Productivity and long term growth

Going for Growth 2018 - Korea note


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Going for Growth is the OECD flagship report analysing structural policy settings and economic performance to provide policymakers with concrete reform recommendations to boost growth and ensure that the gains are shared by all. The 2018 Interim Report reviews the main growth challenges and takes stock of reforms enacted over the past year - in both advanced and emerging economies - on policy priorities identified in the previous issue of Going for Growth.

Country highlights

Korean GDP per capita remains close to the OECD average reflecting sustained rapid growth. Productivity, however, is significantly lower than the OECD average, while working hours are among the longest in the OECD. Inequality is below the OECD average but the most deprived section of the society hold a part of national income below the OECD average, not least reflecting wage inequality stemming from labour market dualism.
Boosting productivity is a key challenge and requires reforms to reduce barriers to entry and competition, particularly in services, as well as reducing administrative burden so that the transformation of the economy and workplace culture are better suited to face pressures from rapid technological change and ageing. Female labour force participation remains also another challenge with the gender employment gap among the highest in the OECD countries. Boosting female participation - particularly important in a context where rapid population ageing increases labour force shortages - requires further progress on the childcare system as well as on work place culture.

Going for Growth 2017 recommendations include:

  • Reduce the regulatory burden on economic activity by assessing and reducing the regulatory burden, improving regulatory quality and phasing out entry barriers, in particular in the service sector.
  • Strengthen policies to support female labour force participation by enhancing childcare quality and increasing the take-up of maternity and parental leave systems. Raise parental leave benefits and promote a workplace culture that supports work-life balance.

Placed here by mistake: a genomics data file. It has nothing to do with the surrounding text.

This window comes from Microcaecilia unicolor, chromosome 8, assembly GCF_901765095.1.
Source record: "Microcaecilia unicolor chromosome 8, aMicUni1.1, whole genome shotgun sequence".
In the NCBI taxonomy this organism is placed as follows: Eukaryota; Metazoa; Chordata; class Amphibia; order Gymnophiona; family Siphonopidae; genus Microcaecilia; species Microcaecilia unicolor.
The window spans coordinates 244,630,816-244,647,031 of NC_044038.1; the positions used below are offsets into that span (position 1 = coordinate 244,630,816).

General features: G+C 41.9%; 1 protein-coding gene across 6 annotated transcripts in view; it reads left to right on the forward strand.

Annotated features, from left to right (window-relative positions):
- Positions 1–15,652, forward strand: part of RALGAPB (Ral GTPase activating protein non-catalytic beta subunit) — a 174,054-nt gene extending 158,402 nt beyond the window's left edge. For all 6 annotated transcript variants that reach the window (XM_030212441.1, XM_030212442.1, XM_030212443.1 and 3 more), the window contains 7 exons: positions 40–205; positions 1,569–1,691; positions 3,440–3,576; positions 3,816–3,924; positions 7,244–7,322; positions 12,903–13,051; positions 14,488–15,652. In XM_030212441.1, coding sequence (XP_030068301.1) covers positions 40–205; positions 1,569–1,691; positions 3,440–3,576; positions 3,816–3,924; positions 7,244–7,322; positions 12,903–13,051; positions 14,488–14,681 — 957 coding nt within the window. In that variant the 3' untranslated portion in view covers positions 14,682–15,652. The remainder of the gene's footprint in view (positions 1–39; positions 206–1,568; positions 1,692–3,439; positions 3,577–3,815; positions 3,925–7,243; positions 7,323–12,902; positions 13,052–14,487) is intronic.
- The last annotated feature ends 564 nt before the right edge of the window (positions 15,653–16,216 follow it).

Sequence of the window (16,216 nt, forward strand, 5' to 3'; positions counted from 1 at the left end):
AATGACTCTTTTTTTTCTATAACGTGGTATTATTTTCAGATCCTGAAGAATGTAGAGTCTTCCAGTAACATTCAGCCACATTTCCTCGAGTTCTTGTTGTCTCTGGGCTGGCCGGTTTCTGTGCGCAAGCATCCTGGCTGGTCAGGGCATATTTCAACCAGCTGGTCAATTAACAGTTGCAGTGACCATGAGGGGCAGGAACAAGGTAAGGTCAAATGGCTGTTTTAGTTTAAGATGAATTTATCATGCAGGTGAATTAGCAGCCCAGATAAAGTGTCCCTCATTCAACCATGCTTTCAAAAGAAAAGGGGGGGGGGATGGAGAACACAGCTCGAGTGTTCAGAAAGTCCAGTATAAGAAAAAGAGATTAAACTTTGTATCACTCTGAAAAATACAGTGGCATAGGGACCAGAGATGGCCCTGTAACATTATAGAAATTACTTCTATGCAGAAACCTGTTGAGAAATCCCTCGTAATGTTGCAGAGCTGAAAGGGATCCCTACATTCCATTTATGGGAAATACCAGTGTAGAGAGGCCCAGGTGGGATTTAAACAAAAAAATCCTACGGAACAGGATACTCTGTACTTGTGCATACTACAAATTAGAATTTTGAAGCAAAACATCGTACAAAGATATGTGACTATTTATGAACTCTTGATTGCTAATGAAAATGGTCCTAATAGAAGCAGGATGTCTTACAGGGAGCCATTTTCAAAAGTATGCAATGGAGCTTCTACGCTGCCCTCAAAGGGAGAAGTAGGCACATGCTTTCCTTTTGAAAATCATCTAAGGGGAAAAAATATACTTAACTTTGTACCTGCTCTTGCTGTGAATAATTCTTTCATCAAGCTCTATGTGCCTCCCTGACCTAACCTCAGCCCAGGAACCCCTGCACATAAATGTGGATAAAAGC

• Reform EPL and tackle labour market dualism by relaxing employment protection for regular workers, in particular improving the procedures for unfair dismissal, and by increasing the minimum wage and expanding social insurance coverage and training for non-regular workers.
  • Improve the efficiency of the tax system and strengthen the social safety net by increasing taxes which have a less negative impact on growth, such as VAT, property and environmental taxes, and by focusing the basic pension on the elderly with the lowest incomes to reduce the relative poverty rate for the population aged over 65 years, and expanding the coverage of the National Pension Scheme.
  • Reduce producer support to agriculture by further reducing barriers to agricultural imports, scaling back the actual level of support and shifting its composition away from market price measures toward direct support.

Recent policy actions in these areas include:

  • Labour market dualism will be reduced as the new government plans to turn 205,000 non-regular workers in the public sectors into regular staff by 2020.
  • The labour force participation of women has been enhanced as the parental leave benefit increased twice – the benefit level for the first three month of the leave increased from 40% of the ordinary wage to 80% of that, which started to be applied since September, 2017. It is expected to further increase by 2019 with the benefit level beyond the first three month reach 50% of the ordinary wage from 40%, the current rate.
  • The social safety net has been strengthened by relaxing the eligibility criteria, particularly on age, for the Basic Livelihood Security Programme for children under 13 to children under 17.


Korea: Latest Economic Forecast 

Korea: Latest Economic Survey


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